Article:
Ahead of the launch of our new guided walking tours, discover the historical treasure that is St. Michael’s Churchyard…
A ‘Forest of Stone’ – this apt and evocative description of St. Michael’s Churchyard in Dumfries was penned by 19th century historian William McDowall and upon entering the imposing gates, you can see why. Even from street level, you get some idea of the rich variety of gravestones which clamour for position in an historic graveyard nearing a millennium in age. Once known as the Cemeterium Sancti Michaelis, the landscape of St. Michael’s comprises a fine collection of memorials; table stones, pyramid-style tombs, pillars, obelisks, grave slabs and mausolea, a feast for the eyes and source of endless stimulation.
Pre-Reformation, we have no real knowledge of those who were laid to rest here. Any records that once existed are now like the people they represented, turned to dust. We can only imagine the stories of those who dwell much deeper, supporting their descendants, creating a rise in the earth – a hill of the dead.
Many of the tens of thousands who sleep here were humble souls who lived and died virtually unnoticed. Others were famous; notable figures remembered for their great contributions to medicine, the arts, discovery, law-making and services to the town – too many disciplines and vocations to mention. Fascinating people and we’re sure their anonymous counterparts were equally intriguing. No doubt these souls could share the harsh realities of life back then. Among them, great characters and storytellers, talented, creative people – hard workers, born into poverty and scraping by, caring for their families while living in squalor.
St. Michael’s has many unique aspects, none more so than being able to boast the final resting place of Scotland’s National Bard – Robert Burns. Pilgrims from across the globe make the journey to Dumfries for a glimpse at his impressive domed mausoleum; its striking, brilliant white contrasting with acres of rich, warm sandstone.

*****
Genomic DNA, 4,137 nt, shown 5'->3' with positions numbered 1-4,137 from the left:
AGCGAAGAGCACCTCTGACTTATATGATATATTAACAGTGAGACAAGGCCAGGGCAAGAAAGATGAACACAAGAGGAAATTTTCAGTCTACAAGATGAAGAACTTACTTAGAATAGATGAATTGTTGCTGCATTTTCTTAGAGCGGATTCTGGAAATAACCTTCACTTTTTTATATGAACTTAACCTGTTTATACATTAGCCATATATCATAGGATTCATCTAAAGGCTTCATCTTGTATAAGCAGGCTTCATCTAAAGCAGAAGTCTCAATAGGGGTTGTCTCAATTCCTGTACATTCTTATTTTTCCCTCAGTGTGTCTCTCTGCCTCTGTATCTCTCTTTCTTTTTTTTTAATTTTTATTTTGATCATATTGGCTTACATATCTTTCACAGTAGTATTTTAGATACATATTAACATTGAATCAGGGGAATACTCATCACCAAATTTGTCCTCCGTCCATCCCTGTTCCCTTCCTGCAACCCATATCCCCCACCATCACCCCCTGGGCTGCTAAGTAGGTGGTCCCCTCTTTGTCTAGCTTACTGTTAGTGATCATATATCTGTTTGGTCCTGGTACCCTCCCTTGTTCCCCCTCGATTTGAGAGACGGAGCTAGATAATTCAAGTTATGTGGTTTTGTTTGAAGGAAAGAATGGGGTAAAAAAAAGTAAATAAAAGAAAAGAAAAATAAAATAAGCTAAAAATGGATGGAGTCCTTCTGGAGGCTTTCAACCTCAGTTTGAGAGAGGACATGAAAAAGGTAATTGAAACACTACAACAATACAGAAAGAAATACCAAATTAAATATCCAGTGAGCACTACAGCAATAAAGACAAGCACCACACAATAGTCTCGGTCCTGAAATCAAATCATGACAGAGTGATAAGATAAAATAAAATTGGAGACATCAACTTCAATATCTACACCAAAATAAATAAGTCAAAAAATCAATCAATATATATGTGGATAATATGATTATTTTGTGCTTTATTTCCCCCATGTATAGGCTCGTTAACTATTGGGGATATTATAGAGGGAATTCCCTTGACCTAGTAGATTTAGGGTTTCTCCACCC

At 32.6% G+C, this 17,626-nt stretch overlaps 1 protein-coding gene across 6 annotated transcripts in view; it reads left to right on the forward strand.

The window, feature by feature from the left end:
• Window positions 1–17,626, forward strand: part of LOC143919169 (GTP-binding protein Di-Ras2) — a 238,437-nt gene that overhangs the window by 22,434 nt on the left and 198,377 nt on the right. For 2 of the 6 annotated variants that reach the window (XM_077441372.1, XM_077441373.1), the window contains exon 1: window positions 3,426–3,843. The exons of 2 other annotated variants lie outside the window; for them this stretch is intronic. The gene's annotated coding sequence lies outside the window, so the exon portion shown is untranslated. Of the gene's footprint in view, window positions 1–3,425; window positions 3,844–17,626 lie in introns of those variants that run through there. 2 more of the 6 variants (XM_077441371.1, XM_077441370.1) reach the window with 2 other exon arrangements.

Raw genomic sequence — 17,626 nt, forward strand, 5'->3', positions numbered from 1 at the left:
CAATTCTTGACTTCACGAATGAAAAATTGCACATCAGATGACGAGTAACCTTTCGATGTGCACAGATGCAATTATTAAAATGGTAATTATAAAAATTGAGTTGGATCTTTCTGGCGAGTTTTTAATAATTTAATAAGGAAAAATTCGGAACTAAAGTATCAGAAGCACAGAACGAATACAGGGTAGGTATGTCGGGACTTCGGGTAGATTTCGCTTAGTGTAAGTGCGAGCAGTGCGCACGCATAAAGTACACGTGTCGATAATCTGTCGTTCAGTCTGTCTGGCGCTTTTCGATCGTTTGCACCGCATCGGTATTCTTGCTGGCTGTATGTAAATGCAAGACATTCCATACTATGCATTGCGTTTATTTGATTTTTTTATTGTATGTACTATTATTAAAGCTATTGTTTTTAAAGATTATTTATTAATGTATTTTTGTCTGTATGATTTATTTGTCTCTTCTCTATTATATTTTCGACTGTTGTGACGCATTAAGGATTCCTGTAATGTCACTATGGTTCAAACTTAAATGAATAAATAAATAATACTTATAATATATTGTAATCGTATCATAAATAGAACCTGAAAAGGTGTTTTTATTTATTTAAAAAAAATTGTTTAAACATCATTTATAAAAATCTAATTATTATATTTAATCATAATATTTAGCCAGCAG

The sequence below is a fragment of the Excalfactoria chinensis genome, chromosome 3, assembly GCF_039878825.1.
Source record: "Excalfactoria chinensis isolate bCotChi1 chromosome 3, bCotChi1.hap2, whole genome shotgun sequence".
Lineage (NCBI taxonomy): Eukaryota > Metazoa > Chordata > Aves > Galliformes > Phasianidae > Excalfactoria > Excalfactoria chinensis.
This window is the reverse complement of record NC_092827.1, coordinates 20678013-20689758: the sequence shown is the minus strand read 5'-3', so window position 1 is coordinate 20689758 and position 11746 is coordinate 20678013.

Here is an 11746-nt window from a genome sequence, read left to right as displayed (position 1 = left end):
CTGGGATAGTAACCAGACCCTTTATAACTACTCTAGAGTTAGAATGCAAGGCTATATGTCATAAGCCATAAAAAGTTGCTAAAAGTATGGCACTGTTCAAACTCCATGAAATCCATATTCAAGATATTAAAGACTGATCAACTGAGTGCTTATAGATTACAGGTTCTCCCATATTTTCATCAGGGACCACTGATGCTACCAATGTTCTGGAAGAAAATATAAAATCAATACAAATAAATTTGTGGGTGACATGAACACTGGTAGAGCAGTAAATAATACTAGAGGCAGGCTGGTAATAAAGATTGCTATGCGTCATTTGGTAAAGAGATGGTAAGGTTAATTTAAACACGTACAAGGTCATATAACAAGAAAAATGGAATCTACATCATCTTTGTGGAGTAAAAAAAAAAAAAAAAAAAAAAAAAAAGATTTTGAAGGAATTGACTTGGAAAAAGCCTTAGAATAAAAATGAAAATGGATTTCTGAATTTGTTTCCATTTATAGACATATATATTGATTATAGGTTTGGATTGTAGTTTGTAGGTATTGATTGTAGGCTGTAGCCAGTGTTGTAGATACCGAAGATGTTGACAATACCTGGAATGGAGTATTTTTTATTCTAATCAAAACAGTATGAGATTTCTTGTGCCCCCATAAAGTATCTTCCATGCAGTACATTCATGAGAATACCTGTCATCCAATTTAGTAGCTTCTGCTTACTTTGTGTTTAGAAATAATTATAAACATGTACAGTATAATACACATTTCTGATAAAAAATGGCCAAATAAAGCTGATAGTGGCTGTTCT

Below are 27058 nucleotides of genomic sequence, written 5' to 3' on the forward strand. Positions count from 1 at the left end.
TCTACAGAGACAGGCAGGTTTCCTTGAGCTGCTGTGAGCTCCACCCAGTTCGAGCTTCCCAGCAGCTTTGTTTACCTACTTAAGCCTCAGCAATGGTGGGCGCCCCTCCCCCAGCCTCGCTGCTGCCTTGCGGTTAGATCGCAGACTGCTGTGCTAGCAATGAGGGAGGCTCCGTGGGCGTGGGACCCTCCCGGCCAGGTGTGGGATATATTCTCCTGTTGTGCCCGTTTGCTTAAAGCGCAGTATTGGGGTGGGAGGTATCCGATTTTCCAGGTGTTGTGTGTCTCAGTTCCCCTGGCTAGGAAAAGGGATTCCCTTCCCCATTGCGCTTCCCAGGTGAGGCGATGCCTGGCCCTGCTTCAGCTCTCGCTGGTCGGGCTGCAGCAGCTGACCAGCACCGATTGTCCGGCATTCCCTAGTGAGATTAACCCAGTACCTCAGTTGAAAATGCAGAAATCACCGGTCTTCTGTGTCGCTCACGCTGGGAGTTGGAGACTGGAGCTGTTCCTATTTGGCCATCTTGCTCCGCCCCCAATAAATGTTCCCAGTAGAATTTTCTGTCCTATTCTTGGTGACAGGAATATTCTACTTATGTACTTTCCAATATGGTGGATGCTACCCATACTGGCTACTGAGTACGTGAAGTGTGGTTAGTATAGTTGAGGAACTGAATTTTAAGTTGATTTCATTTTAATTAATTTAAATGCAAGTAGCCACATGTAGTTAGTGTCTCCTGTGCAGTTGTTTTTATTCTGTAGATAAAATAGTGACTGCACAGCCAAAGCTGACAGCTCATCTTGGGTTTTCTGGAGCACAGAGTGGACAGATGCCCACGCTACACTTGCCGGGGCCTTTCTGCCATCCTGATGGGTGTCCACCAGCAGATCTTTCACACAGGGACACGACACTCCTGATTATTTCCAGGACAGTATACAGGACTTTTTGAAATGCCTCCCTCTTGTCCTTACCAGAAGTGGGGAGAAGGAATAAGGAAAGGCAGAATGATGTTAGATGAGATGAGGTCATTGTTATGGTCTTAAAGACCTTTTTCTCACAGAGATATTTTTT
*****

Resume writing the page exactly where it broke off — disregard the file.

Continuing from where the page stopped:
Akin to a forest, some ‘trees’ will thrive whilst others become choked and decayed – this is true of St. Michael’s. Certain stones stand proud and tall, hardly marked by the sands of time; epitaphs clear as the day they were inscribed, complete. Others have not faired so well. Sadness pervades the areas around those stones that are split and toppled. Some have crashed to the ground leaving telling remnants of once grand memorials.
During a research visit, I noticed several chunks of heavy stone and among them, a beautifully carved lion’s head and anchor. Another shows an extraordinary carving of a weeping woman (or angel), a work of art which once crowned the McKelvie grave now sits at ground level, beginning a steep journey of decline. Thankfully though, she herself is still in good condition and will hopefully pique the interest of passers-by for long years to come.
Launching this August, we aim to raise the profile of this magnificent burial ground through our historic churchyard tours. Visitors and local folk can of course visit a graveyard and enjoy a day’s exploring at their leisure. Mostly Ghostly Tours however, will bring to life the incredible personal histories behind the stones. We have chosen a collection of enthralling accounts, reflecting a wide cross-section of people and events in Dumfries’ long history.
In the Year of Innovation, Architecture and Design, guests will observe outstanding funerary art and architecture, while discovering real people; well-known and lesser-known, privileged and modest, the beating heart of old Dumfries. Entwined with varied occupations and historical events, tales of enduring love, disease, prophecy and persecution, will form part of our guided graveyard tours.
After all, one key purpose of these often grand and imposing stones was that the deceased and their family would be remembered, to hold their place in society when physical life was extinguished, immortal memory. After the dust has long settled and those who once strode the earth have returned to it, we will awaken their life stories once again…